Yes, Startups Can Exit to Private Equity

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The popular notion of startups is that they have one of three options:

  1. Explode in growth to IPO
  2. Get acquired by a FAANG
  3. Die

But a viable option rarely talked about is exiting to private equity.

We wanted to answer the questions of whether it's a viable option for startups at many stages to exit to private equity, how long it's been a trend, and whether it's a good idea.

Is this a new, growing trend?

Yes, this has been a growing trend since 2000.

According to Institutional Investor:

“Almost one-fifth, or 19.2 percent, of VC-backed companies, primarily technology companies, were exited through a private equity buyout. In 2000, that figure was just 2.4 percent.”

Furthermore:

“The number of private equity buyouts of start-ups funded by venture capital grew at an annual rate of 18.1 percent between 2000 and 2019, according to PitchBook. That compares to a 9.5 percent annual growth rate for all buyouts over the same 19-year period.”

So essentially, PE buyouts of tech companies have grown twice as fast as all buyouts.

I speculate this likely mirrors both the overall growth of tech companies as well as a reduction in perceived or actual risk of tech companies.

Essentially, private equity can model out tech company business models now that they have decades of data to go off of.

Software-as-a-service (SaaS) was once an unknown and unproven business model, but it's now among the most lucrative.

“The PitchBook analysts explained that private equity fund sponsors are increasingly looking to tech companies, particularly as they can no longer rely on financial engineering alone to generate high returns.”

Investors are continuing to look for blue ocean opportunities as the old playbooks get saturated.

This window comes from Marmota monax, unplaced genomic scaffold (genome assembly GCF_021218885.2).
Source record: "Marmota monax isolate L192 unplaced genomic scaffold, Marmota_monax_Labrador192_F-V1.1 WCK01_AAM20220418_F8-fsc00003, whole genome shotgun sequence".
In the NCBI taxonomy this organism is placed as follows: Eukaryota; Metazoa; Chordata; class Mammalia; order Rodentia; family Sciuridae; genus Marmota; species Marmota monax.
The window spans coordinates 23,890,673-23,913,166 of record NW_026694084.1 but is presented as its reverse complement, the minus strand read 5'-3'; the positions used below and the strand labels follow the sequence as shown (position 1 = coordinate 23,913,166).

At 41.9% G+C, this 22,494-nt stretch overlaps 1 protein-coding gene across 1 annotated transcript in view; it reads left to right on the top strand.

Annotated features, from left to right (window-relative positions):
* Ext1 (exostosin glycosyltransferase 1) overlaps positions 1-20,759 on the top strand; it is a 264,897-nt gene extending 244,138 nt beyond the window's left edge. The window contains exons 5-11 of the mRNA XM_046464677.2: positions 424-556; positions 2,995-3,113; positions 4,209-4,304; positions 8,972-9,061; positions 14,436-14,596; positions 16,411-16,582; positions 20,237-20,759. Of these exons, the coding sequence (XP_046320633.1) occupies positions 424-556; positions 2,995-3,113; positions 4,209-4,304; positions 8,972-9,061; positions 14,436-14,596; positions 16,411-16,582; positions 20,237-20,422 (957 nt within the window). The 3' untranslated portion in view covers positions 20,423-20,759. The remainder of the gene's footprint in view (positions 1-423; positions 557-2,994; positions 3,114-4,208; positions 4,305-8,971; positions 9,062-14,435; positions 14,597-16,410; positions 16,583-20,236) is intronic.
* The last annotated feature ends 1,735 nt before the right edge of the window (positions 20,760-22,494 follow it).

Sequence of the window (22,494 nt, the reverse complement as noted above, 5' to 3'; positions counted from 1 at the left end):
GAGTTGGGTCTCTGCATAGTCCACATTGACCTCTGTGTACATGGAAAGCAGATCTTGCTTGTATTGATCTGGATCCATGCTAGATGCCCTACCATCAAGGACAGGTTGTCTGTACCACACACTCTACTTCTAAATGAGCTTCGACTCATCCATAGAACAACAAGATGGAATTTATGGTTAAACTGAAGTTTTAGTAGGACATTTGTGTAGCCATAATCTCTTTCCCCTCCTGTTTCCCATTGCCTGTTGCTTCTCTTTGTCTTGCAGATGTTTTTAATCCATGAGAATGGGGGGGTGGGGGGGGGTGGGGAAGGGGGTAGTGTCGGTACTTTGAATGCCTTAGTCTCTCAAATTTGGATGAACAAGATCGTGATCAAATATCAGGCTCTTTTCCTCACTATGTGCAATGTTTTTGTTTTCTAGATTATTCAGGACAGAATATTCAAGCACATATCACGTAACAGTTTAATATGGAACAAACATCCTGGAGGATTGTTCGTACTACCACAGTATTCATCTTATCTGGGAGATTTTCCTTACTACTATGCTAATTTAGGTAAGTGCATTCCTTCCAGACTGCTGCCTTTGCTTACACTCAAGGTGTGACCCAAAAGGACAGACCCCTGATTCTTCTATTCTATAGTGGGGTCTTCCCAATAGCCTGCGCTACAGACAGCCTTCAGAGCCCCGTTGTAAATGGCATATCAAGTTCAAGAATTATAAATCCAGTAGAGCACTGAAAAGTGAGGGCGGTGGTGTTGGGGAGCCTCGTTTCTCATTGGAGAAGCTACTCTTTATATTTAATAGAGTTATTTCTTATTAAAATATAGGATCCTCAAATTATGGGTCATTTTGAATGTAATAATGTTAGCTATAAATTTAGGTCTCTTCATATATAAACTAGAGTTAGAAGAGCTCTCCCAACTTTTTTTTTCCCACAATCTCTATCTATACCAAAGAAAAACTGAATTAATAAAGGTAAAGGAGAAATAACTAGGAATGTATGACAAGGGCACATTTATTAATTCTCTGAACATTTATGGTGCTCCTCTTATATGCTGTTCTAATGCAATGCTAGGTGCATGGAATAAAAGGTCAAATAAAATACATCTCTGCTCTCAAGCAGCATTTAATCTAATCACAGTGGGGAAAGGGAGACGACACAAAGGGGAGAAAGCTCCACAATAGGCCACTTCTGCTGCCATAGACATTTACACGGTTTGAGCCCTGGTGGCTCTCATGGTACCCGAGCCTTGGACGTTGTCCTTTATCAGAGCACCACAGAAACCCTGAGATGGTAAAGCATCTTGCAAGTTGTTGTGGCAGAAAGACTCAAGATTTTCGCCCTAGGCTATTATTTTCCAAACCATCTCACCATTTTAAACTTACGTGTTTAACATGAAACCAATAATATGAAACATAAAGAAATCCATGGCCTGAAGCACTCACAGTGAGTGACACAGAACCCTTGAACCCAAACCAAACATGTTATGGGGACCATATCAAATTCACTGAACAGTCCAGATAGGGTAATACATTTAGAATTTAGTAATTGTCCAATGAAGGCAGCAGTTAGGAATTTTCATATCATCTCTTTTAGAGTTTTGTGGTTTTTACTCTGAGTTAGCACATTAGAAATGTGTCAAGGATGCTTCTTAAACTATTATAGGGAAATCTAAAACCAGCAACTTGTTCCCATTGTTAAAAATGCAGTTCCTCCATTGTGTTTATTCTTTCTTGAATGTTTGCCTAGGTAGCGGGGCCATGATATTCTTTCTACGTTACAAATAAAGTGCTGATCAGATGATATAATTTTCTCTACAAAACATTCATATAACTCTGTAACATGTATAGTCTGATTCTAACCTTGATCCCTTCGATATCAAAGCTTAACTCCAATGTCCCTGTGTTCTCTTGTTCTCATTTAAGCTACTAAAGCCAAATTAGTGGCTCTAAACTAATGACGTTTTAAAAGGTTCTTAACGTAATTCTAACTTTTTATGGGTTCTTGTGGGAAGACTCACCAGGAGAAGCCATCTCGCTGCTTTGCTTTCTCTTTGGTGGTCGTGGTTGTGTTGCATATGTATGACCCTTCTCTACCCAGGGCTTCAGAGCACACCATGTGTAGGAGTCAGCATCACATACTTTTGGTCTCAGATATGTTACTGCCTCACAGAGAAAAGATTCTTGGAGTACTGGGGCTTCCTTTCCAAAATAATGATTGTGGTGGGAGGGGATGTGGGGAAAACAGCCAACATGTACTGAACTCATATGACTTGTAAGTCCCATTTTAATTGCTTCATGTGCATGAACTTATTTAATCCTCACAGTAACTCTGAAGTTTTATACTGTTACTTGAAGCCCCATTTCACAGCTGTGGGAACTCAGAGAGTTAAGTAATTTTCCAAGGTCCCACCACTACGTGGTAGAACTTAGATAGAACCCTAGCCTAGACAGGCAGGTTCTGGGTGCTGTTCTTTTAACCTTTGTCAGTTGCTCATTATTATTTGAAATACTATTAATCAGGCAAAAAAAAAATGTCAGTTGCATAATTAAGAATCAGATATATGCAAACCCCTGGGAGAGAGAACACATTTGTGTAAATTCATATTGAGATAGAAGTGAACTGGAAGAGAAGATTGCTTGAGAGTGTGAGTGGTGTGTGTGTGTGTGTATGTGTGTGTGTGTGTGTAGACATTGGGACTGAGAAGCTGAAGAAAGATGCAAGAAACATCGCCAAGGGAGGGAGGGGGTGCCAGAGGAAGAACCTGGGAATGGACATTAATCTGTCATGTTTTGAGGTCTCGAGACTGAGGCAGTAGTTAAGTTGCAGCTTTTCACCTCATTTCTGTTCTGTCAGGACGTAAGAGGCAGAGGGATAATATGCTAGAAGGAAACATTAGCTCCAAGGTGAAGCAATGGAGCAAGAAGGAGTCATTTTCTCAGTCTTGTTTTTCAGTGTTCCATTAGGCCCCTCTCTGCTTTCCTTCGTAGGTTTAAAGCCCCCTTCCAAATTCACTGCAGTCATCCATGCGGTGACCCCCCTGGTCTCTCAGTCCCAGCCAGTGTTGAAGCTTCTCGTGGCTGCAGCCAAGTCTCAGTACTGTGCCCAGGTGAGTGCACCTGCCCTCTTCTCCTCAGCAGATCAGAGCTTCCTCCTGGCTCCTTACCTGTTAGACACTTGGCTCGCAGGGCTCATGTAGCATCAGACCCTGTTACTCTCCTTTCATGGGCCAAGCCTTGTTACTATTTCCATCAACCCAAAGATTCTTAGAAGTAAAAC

I think an important note here is that private equity is still fairly conservative. From my understanding, there are different PE models, but they are mostly going to buy companies with revenue and cashflow they can wrap their MBA models around. You're not going to see many PE firms buy unproven AI startups – that's the job of VC firms.

When/why should startups sell to private equity?

Private equity firms are buying earlier than ever:

“While most readers are familiar with private equity buyers at later stages, what’s new is the emergence of PE activity at early stages. These firms acquire majority stakes in startups that have only raised early-stage investments but are having trouble scaling or raising the next round.”

Do Private Equity Firms Innovate or Just do Financial Engineering?

In my perspective, it seems they just buy firms, cut costs, extract value, and resell.

But do they actually add value?

“After a buyout, these private equity firms typically provide value by adding the missing elements, such as marketing or sales know-how, in order to kick-start the business and achieve scale. Their goal is to increase the value of the underlying asset by augmenting founder teams with the buyout firm’s own operational experts, sometimes combining newly acquired assets with already existing assets to create a stronger whole, or doubling-down on promising products (while shedding less promising offerings) to unlock potential.”

Conclusion: Another Avenue for Startups is a Good Thing

At the end of the day, it's a good thing to have more liquidity in the market for startups to exit.

While exiting to an IPO or staying private for good is the primary goal for many ambitious startups, exiting to PE is a pretty lucrative backup plan.

Last Updated on June 24, 2021 by Joe

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